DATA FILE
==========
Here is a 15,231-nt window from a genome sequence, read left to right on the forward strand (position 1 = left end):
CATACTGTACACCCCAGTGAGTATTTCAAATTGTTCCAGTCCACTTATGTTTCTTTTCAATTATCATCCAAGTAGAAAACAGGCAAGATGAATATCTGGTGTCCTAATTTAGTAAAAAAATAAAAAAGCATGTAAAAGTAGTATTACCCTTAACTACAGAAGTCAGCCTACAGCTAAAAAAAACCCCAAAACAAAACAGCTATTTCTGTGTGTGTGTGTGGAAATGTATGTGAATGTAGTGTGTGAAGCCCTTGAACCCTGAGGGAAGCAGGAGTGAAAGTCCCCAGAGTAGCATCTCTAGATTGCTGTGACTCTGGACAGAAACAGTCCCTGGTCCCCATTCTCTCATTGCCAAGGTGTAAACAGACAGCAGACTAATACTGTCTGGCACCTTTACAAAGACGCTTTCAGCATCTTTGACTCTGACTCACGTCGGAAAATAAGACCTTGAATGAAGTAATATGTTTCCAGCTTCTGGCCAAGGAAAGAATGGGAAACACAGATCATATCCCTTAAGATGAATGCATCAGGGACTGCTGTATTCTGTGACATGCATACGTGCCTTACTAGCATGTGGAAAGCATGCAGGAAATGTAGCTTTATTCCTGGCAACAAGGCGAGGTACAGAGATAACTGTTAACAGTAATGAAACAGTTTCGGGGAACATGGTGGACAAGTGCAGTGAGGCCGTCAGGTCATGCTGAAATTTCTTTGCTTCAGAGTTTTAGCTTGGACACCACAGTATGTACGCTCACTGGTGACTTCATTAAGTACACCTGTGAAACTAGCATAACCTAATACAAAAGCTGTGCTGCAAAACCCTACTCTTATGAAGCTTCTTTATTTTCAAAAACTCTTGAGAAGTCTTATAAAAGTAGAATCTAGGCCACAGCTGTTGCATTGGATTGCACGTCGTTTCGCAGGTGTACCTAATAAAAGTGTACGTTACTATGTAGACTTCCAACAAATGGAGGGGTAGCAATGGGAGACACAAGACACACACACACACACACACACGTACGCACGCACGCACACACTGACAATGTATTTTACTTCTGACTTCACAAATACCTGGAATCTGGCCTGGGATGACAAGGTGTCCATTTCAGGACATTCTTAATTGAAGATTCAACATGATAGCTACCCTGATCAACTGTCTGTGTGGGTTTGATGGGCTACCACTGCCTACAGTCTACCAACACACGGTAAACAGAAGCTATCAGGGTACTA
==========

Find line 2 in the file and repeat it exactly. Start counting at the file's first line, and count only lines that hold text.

CATACTGTACACCCCAGTGAGTATTTCAAATTGTTCCAGTCCACTTATGTTTCTTTTCAATTATCATCCAAGTAGAAAACAGGCAAGATGAATATCTGGTGTCCTAATTTAGTAAAAAAATAAAAAAGCATGTAAAAGTAGTATTACCCTTAACTACAGAAGTCAGCCTACAGCTAAAAAAAACCCCAAAACAAAACAGCTATTTCTGTGTGTGTGTGTGGAAATGTATGTGAATGTAGTGTGTGAAGCCCTTGAACCCTGAGGGAAGCAGGAGTGAAAGTCCCCAGAGTAGCATCTCTAGATTGCTGTGACTCTGGACAGAAACAGTCCCTGGTCCCCATTCTCTCATTGCCAAGGTGTAAACAGACAGCAGACTAATACTGTCTGGCACCTTTACAAAGACGCTTTCAGCATCTTTGACTCTGACTCACGTCGGAAAATAAGACCTTGAATGAAGTAATATGTTTCCAGCTTCTGGCCAAGGAAAGAATGGGAAACACAGATCATATCCCTTAAGATGAATGCATCAGGGACTGCTGTATTCTGTGACATGCATACGTGCCTTACTAGCATGTGGAAAGCATGCAGGAAATGTAGCTTTATTCCTGGCAACAAGGCGAGGTACAGAGATAACTGTTAACAGTAATGAAACAGTTTCGGGGAACATGGTGGACAAGTGCAGTGAGGCCGTCAGGTCATGCTGAAATTTCTTTGCTTCAGAGTTTTAGCTTGGACACCACAGTATGTACGCTCACTGGTGACTTCATTAAGTACACCTGTGAAACTAGCATAACCTAATACAAAAGCTGTGCTGCAAAACCCTACTCTTATGAAGCTTCTTTATTTTCAAAAACTCTTGAGAAGTCTTATAAAAGTAGAATCTAGGCCACAGCTGTTGCATTGGATTGCACGTCGTTTCGCAGGTGTACCTAATAAAAGTGTACGTTACTATGTAGACTTCCAACAAATGGAGGGGTAGCAATGGGAGACACAAGACACACACACACACACACACACGTACGCACGCACGCACACACTGACAATGTATTTTACTTCTGACTTCACAAATACCTGGAATCTGGCCTGGGATGACAAGGTGTCCATTTCAGGACATTCTTAATTGAAGATTCAACATGATAGCTACCCTGATCAACTGTCTGTGTGGGTTTGATGGGCTACCACTGCCTACAGTCTACCAACACACGGTAAACAGAAGCTATCAGGGTACTA